Along with nuclear technology in international relations, space technology also plays a key role. For example, India has been launchings satellites for other countries as well. It increases India’s economy might as well as soft power which is invisible. For e.g. India has been planning for Ganganyan in 2020 amid the 75th years of completion of India’s independence. For this, Russia has been helping India in training its astronauts. Similarly, France has been helping in the medical area for Indian astronauts. Apart from these, India has also successfully tested anti-satellite weapons under ‘Mission Shakti’ in 2019. Thus, technology is silently shaping the power equation in space too.

Technology as a means to serve national interests in IR

The use of technology in trade plays important role in international relations. India has been one of the largest importers of defense-related equipment. The development of technology over the period of time leads to new avenues for the relation between two countries. For example, the Russian S-400 missile system invokes a new deal and new engagement for India with Russia. It makes the US unhappy. The US has found its way to contain other countries through the CAATSA act 2017 (Countering America’s adversary through the sanction act). It shows how the evolution of new technologies shapes international relations more than trade which is visible to us.

In the 21st century, technologies have been silently used to serve ‘own interests’ in international relations. For example, China’s 5G program has been seen from the prism of a new surveillance system. Countries accuse that China has used technology to temper elections in many countries like Australia and the US. China has used technology to manufacture consent in the Victoria region of Australia and influence them for the Chinese BRI project. Recently, various news unveiled the fact that Pakistan tried to heat up west Asia’s land against India using information warfare techniques. Pakistan used controversial tweets of Indian politicians to destabilize India’s relation in west Asia.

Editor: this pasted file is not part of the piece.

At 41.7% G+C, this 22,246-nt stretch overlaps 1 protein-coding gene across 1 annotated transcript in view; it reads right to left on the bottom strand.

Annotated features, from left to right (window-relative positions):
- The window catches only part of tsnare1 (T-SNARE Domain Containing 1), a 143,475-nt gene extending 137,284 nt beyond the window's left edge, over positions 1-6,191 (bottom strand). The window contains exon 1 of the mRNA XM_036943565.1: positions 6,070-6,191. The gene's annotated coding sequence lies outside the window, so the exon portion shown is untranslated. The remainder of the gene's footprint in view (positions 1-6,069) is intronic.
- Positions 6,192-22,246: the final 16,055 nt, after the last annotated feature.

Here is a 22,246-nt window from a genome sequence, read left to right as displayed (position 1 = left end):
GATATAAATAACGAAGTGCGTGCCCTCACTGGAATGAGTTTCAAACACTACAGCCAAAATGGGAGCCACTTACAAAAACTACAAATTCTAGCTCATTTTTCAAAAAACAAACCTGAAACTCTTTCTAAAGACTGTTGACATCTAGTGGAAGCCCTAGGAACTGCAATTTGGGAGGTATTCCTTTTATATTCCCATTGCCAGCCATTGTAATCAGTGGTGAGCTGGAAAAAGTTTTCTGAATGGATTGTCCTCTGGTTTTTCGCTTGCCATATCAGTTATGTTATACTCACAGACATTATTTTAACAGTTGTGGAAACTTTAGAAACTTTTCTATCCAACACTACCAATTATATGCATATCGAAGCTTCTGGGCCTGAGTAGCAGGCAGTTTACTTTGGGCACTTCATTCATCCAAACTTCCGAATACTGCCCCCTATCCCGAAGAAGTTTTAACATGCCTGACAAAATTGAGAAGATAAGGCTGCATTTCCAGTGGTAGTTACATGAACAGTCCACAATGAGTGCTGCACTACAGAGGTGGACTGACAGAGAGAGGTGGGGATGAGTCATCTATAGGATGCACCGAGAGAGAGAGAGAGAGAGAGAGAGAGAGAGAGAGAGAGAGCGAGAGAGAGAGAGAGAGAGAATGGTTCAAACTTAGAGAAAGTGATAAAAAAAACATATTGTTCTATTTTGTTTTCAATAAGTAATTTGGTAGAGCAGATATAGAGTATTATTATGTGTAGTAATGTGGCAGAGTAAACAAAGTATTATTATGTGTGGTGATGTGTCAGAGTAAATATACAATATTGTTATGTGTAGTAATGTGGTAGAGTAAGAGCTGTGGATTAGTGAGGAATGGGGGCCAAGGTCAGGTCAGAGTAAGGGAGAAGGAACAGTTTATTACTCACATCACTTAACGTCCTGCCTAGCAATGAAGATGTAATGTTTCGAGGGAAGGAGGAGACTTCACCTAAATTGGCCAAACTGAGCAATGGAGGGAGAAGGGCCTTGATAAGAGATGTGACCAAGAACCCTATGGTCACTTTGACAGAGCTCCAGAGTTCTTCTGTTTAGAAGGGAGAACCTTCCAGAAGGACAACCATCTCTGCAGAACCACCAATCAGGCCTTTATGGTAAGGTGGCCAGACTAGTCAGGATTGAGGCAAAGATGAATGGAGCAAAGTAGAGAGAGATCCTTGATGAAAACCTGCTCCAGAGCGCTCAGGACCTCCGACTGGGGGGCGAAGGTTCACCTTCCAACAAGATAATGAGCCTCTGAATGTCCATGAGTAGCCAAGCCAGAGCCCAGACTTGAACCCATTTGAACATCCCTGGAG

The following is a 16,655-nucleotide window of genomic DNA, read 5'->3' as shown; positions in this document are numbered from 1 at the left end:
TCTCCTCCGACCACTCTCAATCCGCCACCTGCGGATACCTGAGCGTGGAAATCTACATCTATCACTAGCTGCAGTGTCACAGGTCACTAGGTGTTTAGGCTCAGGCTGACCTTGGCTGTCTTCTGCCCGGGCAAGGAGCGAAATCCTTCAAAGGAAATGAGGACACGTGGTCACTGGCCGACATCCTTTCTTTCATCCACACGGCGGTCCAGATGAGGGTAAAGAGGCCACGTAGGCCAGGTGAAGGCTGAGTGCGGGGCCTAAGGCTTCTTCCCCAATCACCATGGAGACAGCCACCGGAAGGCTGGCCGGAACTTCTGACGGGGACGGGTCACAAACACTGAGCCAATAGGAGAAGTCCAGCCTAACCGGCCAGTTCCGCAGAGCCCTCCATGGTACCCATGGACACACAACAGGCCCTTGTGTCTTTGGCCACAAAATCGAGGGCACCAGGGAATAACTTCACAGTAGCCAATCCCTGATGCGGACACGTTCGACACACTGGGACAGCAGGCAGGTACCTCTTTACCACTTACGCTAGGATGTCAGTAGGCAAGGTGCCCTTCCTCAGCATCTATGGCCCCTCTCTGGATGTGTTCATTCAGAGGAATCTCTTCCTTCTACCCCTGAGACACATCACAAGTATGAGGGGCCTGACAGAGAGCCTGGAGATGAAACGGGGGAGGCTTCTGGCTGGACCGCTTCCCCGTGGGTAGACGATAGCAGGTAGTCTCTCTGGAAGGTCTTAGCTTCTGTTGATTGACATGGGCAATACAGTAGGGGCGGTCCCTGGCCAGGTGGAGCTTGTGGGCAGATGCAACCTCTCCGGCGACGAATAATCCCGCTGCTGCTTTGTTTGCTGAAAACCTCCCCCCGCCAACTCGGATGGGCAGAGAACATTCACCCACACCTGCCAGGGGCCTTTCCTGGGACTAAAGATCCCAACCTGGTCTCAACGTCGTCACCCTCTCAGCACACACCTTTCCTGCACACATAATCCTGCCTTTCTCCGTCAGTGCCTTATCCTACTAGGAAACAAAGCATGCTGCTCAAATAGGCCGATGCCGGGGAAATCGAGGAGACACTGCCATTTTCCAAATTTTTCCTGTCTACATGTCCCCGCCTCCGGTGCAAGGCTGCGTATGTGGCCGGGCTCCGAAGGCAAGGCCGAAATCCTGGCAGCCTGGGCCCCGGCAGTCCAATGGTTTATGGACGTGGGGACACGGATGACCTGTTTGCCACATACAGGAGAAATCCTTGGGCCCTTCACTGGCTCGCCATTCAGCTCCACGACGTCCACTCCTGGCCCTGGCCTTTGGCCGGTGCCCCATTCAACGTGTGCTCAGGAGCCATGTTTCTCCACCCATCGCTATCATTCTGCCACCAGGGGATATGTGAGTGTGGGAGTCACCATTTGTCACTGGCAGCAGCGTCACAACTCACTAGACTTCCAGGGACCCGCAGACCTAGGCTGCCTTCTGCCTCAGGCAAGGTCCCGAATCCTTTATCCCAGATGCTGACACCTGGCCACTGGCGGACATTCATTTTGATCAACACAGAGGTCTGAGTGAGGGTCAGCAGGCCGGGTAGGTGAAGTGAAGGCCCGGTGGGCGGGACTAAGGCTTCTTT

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Similarly, post-Uri and Pulwama attacks, India executed surgical strikes to contain terrorism. While realizing hard power in international relations to containing terrorism, India uses massive technology. Technology has silently shaped India’s muscle power strong enough to conduct surgical strikes. On the same line, India has been successful in containing terrorism in northeast India. In such operations, Indian defense forces use sophisticated weapons, Unmanned Aerial Vehicles, Cameras as well as Thermal imaging devices. These technologies won’t attract much attention from the media in international relations.

Technology, COVID-19 and International relation

Even during the COVID-19 pandemic, technologies have played an important role in international relations. India has provided medical assistance to many other countries. To contain COVID-19 temporarily, India has helped more than 70 countries through drug diplomacy. India gained invisible power i.e. soft power by providing hydroxychloroquine to African countries free of cost or at a very low price. On the other hand, India earned dollars by selling the same to other countries which is visible to us. It has also shaped India’s relations with other countries. It’s all because of India’s advancement in pharmaceutical technologies.